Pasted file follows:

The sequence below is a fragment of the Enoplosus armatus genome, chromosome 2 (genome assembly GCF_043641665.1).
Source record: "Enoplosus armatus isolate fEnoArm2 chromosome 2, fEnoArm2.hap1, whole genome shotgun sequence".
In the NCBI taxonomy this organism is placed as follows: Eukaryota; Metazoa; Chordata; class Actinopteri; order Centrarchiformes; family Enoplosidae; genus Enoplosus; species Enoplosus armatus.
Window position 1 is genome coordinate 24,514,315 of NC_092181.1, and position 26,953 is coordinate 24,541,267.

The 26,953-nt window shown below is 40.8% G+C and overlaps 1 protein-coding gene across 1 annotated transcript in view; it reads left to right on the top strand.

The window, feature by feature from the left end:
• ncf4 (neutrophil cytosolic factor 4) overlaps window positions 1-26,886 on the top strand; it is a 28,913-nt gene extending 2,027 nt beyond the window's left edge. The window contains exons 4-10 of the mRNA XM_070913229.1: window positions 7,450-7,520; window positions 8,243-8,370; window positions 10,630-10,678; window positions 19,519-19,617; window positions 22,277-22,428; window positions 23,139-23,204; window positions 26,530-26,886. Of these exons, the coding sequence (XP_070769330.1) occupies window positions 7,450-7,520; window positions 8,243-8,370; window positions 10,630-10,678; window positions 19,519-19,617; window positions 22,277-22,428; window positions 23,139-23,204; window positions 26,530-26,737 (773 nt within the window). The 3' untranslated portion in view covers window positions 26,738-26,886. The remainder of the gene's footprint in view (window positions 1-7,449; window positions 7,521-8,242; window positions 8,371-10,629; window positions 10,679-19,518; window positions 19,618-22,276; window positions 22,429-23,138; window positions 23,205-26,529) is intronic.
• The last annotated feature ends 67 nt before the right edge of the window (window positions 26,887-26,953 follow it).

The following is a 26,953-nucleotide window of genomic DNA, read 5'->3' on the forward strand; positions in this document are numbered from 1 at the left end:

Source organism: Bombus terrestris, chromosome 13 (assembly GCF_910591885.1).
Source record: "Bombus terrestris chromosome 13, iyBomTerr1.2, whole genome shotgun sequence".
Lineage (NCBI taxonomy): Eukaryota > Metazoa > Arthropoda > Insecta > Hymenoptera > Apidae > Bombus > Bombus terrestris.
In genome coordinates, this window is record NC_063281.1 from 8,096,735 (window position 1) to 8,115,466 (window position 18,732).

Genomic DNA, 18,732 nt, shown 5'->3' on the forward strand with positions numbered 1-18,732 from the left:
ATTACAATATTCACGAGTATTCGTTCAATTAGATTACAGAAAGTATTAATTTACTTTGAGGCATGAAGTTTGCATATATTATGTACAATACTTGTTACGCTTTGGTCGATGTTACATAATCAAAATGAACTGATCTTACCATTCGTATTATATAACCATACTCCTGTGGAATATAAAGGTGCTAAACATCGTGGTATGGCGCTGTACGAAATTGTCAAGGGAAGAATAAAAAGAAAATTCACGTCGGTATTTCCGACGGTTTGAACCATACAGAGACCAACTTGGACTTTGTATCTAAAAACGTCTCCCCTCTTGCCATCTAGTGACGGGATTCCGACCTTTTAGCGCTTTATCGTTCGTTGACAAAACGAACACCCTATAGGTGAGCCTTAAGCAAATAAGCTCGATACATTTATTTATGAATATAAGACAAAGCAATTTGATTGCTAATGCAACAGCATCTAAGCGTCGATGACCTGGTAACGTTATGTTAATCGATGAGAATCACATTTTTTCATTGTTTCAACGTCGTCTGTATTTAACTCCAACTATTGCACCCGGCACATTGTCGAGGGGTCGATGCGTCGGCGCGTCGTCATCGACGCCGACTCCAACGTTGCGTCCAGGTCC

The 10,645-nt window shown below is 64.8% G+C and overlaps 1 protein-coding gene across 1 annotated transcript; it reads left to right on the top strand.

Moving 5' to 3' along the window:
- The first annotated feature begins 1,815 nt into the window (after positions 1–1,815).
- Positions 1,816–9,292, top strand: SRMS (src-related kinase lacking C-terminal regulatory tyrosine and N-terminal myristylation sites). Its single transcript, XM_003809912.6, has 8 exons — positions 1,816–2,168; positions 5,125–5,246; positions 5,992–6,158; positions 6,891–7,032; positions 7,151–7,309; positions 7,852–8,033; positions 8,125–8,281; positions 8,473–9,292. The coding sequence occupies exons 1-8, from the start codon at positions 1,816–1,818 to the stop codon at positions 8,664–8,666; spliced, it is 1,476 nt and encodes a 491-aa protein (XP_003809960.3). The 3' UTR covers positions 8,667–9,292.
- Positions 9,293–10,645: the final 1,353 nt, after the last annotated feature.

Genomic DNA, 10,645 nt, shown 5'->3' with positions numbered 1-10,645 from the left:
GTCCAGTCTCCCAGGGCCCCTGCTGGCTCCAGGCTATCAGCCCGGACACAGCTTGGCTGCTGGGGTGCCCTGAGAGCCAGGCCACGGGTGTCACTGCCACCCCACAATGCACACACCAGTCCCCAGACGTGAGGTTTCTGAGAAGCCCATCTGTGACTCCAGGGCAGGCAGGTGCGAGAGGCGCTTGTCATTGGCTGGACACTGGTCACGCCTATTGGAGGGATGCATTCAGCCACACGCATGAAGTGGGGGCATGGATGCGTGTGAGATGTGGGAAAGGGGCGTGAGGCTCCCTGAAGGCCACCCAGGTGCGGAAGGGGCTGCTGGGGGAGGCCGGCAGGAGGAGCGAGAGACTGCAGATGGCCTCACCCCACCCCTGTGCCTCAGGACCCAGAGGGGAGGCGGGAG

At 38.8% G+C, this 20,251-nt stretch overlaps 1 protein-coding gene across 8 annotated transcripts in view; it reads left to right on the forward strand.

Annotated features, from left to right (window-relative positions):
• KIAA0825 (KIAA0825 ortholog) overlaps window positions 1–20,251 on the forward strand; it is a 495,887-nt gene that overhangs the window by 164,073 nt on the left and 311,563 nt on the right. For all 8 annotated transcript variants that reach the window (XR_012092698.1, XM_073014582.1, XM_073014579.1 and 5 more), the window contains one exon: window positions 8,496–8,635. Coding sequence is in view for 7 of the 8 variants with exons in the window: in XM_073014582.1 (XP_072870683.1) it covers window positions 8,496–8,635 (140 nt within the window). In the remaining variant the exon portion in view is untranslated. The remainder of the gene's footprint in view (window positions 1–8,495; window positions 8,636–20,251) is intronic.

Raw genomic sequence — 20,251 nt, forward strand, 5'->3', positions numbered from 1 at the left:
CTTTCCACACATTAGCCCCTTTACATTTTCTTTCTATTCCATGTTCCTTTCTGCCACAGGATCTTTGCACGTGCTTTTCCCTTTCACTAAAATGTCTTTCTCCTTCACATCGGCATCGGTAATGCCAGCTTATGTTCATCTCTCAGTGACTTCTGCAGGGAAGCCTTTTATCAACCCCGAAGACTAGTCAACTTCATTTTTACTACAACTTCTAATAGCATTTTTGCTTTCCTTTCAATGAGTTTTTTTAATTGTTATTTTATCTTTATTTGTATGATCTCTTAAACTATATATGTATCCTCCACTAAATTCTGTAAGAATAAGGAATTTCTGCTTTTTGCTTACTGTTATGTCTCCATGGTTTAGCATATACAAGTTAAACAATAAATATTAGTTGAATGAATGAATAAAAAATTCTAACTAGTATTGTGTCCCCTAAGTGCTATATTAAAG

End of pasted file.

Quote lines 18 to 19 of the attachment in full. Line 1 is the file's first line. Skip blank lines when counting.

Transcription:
- The first annotated feature begins 1,815 nt into the window (after positions 1–1,815).
- Positions 1,816–9,292, top strand: SRMS (src-related kinase lacking C-terminal regulatory tyrosine and N-terminal myristylation sites). Its single transcript, XM_003809912.6, has 8 exons — positions 1,816–2,168; positions 5,125–5,246; positions 5,992–6,158; positions 6,891–7,032; positions 7,151–7,309; positions 7,852–8,033; positions 8,125–8,281; positions 8,473–9,292. The coding sequence occupies exons 1-8, from the start codon at positions 1,816–1,818 to the stop codon at positions 8,664–8,666; spliced, it is 1,476 nt and encodes a 491-aa protein (XP_003809960.3). The 3' UTR covers positions 8,667–9,292.